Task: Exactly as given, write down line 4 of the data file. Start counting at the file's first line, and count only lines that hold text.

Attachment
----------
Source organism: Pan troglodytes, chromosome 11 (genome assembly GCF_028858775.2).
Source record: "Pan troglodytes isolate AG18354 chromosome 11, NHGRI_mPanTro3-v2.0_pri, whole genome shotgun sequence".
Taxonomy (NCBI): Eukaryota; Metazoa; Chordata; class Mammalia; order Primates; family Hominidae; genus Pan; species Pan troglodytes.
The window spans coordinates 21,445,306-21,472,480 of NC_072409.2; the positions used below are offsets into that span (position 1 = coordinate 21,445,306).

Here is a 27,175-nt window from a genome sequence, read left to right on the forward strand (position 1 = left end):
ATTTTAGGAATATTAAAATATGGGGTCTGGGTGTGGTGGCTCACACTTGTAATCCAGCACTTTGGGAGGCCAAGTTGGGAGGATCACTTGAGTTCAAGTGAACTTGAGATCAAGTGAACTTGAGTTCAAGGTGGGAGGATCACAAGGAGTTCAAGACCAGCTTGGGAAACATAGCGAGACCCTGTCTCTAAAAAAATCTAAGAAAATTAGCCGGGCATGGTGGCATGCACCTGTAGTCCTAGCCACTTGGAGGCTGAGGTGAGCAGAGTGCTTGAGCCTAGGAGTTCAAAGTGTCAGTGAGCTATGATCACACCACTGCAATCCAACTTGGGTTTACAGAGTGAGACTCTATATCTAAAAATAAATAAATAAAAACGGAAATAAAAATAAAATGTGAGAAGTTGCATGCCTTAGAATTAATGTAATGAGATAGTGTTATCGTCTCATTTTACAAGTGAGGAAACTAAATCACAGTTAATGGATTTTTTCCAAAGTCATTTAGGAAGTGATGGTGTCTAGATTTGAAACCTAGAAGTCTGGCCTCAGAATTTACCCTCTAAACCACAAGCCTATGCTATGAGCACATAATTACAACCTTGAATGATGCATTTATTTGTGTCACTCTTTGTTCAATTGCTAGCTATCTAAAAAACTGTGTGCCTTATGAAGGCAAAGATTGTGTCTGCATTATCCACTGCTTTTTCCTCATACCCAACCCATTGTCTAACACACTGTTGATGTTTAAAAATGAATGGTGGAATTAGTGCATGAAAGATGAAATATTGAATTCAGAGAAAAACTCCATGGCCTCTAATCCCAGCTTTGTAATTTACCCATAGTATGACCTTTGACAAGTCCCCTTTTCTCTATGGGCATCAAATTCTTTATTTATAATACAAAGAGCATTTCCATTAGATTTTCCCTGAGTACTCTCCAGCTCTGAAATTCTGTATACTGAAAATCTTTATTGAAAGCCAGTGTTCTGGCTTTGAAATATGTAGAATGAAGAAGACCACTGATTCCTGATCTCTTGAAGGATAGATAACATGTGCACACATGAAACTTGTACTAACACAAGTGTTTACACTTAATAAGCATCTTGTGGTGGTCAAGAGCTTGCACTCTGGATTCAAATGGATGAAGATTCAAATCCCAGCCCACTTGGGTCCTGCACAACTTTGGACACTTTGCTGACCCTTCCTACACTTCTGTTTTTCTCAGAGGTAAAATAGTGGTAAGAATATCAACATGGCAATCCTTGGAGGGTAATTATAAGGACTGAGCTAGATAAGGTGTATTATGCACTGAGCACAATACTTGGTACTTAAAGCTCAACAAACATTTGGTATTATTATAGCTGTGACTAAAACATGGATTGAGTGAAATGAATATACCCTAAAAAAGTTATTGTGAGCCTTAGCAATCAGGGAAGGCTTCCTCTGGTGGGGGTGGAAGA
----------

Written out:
The window spans coordinates 21,445,306-21,472,480 of NC_072409.2; the positions used below are offsets into that span (position 1 = coordinate 21,445,306).